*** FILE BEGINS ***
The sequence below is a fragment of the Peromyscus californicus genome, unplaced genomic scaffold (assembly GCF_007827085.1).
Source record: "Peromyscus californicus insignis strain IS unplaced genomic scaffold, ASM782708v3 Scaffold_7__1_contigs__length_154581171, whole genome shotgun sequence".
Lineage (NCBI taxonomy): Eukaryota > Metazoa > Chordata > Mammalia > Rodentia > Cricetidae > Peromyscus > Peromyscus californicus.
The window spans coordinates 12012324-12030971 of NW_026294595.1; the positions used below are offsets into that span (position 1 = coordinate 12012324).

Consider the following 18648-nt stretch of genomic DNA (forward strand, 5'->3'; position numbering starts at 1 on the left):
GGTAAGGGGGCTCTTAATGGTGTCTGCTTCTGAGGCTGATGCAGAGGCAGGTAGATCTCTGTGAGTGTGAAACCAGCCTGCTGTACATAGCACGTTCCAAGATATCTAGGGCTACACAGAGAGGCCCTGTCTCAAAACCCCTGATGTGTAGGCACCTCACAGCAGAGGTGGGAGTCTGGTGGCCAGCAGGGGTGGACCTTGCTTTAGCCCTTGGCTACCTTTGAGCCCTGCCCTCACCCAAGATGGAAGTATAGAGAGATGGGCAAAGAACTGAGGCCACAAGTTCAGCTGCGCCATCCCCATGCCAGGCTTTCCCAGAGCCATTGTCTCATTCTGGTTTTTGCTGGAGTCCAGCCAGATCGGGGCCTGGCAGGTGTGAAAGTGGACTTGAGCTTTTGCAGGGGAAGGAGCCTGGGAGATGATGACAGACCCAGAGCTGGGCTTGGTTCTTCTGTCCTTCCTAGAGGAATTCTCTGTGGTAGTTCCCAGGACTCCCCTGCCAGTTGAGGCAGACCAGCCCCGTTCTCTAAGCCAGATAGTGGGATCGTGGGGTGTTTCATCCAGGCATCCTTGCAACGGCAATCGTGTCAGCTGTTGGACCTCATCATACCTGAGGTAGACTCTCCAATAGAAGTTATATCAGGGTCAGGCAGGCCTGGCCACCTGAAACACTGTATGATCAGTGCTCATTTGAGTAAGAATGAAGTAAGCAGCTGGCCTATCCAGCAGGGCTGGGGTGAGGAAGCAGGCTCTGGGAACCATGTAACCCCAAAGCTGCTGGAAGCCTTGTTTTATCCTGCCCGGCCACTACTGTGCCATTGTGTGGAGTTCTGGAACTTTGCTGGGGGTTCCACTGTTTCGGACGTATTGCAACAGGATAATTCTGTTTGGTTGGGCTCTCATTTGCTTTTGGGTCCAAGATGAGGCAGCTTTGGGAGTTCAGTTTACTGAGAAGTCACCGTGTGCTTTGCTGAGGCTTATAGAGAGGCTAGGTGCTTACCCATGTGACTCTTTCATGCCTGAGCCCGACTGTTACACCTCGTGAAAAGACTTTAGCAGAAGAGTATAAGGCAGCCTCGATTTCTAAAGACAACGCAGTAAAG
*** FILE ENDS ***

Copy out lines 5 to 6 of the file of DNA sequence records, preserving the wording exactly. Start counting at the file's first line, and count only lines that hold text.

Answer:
Consider the following 18648-nt stretch of genomic DNA (forward strand, 5'->3'; position numbering starts at 1 on the left):
GGTAAGGGGGCTCTTAATGGTGTCTGCTTCTGAGGCTGATGCAGAGGCAGGTAGATCTCTGTGAGTGTGAAACCAGCCTGCTGTACATAGCACGTTCCAAGATATCTAGGGCTACACAGAGAGGCCCTGTCTCAAAACCCCTGATGTGTAGGCACCTCACAGCAGAGGTGGGAGTCTGGTGGCCAGCAGGGGTGGACCTTGCTTTAGCCCTTGGCTACCTTTGAGCCCTGCCCTCACCCAAGATGGAAGTATAGAGAGATGGGCAAAGAACTGAGGCCACAAGTTCAGCTGCGCCATCCCCATGCCAGGCTTTCCCAGAGCCATTGTCTCATTCTGGTTTTTGCTGGAGTCCAGCCAGATCGGGGCCTGGCAGGTGTGAAAGTGGACTTGAGCTTTTGCAGGGGAAGGAGCCTGGGAGATGATGACAGACCCAGAGCTGGGCTTGGTTCTTCTGTCCTTCCTAGAGGAATTCTCTGTGGTAGTTCCCAGGACTCCCCTGCCAGTTGAGGCAGACCAGCCCCGTTCTCTAAGCCAGATAGTGGGATCGTGGGGTGTTTCATCCAGGCATCCTTGCAACGGCAATCGTGTCAGCTGTTGGACCTCATCATACCTGAGGTAGACTCTCCAATAGAAGTTATATCAGGGTCAGGCAGGCCTGGCCACCTGAAACACTGTATGATCAGTGCTCATTTGAGTAAGAATGAAGTAAGCAGCTGGCCTATCCAGCAGGGCTGGGGTGAGGAAGCAGGCTCTGGGAACCATGTAACCCCAAAGCTGCTGGAAGCCTTGTTTTATCCTGCCCGGCCACTACTGTGCCATTGTGTGGAGTTCTGGAACTTTGCTGGGGGTTCCACTGTTTCGGACGTATTGCAACAGGATAATTCTGTTTGGTTGGGCTCTCATTTGCTTTTGGGTCCAAGATGAGGCAGCTTTGGGAGTTCAGTTTACTGAGAAGTCACCGTGTGCTTTGCTGAGGCTTATAGAGAGGCTAGGTGCTTACCCATGTGACTCTTTCATGCCTGAGCCCGACTGTTACACCTCGTGAAAAGACTTTAGCAGAAGAGTATAAGGCAGCCTCGATTTCTAAAGACAACGCAGTAAAG